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What are the Effects of Improved Toxic Agent Chemistry?

Jeff Brodeur
Jeff Brodeur
Business Development, CBRNE

Improvements to toxic agent chemistry increases the technological challenges of detection and identification.

The history of chemical warfare agents (CWAs) identifies four generations of increasingly sophisticated chemistries that enable ground maneuver formations to incapacitate or neutralize enemies of war.

Rigaku CBRN Operator-sm
  • First generation agents - debuted in World War I composed of choking, blood, and blister agents (i.e., phosgene, hydrogen cyanide, mustard gas)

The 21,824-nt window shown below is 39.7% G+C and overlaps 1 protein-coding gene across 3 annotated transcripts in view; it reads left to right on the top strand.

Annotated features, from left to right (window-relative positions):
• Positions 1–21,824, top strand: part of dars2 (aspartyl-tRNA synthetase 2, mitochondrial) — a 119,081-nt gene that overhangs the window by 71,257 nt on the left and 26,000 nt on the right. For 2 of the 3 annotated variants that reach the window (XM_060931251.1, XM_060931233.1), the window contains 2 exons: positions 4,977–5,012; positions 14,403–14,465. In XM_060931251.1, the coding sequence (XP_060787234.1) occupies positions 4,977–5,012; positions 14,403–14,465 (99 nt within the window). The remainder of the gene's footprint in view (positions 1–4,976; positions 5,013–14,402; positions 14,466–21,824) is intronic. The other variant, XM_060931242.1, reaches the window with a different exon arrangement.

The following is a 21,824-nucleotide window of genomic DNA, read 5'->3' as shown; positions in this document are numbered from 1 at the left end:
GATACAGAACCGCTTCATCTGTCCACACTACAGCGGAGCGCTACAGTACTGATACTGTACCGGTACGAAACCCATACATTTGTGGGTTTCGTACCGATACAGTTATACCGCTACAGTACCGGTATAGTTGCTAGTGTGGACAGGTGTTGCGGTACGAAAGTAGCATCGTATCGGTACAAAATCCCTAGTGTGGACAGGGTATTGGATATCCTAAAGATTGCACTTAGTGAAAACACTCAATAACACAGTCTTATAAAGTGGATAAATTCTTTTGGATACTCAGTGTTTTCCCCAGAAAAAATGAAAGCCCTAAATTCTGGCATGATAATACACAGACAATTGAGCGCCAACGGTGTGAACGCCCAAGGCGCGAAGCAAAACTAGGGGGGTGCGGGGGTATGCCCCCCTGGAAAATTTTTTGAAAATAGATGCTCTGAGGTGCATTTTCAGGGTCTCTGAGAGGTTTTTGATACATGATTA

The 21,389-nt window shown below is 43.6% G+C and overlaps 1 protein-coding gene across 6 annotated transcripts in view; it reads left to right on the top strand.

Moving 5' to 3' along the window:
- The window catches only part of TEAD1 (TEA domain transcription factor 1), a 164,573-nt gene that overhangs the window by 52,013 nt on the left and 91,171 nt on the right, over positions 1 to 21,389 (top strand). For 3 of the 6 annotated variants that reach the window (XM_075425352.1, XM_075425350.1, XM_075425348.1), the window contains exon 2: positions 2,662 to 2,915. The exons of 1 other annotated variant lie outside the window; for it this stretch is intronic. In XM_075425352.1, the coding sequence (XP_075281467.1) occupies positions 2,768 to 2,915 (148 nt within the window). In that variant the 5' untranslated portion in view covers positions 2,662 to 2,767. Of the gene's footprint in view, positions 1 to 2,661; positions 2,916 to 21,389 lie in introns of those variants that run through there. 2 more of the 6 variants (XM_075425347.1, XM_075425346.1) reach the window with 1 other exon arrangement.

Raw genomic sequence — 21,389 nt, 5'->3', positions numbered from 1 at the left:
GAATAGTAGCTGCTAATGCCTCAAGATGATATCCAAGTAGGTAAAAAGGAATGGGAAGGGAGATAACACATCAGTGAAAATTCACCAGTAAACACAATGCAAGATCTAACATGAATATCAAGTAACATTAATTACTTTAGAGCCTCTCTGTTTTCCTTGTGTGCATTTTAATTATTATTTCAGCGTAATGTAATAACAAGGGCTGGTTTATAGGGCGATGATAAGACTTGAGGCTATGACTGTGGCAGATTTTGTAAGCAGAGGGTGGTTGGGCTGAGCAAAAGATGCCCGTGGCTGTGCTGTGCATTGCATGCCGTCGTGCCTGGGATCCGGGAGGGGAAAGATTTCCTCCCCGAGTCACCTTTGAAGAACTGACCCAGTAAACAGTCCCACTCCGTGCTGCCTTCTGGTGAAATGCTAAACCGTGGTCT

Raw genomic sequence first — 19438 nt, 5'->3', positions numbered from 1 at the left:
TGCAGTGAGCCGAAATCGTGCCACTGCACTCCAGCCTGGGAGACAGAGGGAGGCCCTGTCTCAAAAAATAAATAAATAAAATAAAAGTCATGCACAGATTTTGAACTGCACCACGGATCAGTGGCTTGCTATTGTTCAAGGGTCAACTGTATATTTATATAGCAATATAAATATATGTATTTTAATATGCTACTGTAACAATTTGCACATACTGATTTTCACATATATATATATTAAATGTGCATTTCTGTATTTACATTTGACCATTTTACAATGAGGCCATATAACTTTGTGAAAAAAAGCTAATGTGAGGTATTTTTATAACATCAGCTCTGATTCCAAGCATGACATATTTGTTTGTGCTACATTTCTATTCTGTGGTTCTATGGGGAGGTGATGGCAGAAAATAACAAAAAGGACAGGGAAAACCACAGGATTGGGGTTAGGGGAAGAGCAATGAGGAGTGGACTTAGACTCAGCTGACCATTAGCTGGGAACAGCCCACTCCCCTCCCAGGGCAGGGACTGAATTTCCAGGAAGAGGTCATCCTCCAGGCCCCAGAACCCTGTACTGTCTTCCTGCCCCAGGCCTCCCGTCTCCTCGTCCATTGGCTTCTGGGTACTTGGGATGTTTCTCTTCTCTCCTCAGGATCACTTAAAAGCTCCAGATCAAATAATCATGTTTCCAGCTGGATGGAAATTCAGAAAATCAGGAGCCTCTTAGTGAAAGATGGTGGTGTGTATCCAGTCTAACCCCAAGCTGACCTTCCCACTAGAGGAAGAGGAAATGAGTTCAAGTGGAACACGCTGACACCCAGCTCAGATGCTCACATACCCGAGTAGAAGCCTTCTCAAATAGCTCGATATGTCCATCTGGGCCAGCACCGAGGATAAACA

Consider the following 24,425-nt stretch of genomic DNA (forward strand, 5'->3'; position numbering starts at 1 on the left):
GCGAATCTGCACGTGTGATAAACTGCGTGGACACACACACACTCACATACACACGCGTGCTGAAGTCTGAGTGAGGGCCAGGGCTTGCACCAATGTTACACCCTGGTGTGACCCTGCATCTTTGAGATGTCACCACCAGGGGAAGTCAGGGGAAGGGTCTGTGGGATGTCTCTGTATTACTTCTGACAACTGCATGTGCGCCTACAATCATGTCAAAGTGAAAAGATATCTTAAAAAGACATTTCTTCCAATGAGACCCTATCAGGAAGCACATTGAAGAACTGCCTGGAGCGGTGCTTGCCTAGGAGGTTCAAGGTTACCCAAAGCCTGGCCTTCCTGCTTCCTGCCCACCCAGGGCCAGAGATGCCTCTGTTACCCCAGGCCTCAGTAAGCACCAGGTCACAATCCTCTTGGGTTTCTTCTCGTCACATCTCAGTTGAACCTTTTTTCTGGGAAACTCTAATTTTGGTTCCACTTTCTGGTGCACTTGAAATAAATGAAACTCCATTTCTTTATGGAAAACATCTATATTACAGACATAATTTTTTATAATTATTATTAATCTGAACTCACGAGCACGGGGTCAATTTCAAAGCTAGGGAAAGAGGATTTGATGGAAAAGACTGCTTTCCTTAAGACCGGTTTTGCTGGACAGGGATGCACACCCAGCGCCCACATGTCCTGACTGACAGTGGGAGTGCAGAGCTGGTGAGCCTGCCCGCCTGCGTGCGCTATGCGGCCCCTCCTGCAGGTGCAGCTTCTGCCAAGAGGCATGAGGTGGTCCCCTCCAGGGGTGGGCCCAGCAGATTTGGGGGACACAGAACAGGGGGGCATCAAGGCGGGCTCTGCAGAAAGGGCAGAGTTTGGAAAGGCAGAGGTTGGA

• Second generation agents - in preparation for a retaliate in kind World War II policy, nerve agents were developed and weaponized in large inventories (i.e., sarin, VX)
  • Third generation agents - in a post-WWII era, the development of binary munitions mitigated safety challenges with storing, transporting, and deploying toxic agents.  Upon deployment, separated components would mix in flight presenting a nerve agent on the target.
  • Fourth generation agents - during the 1980 – 1990s, Russian chemistry developed a fourth generation of chemical agents (i.e., Novichok)

Rigaku’s 1064nm Raman laser technology combined with an optimized library provides the technician presumptive identification for all four generations of chemical agents and precursors within one minute. Capturing the report, embedded photo, spectra, and sending an encrypted report to reach back and headquarters can be accomplished with a few button presses.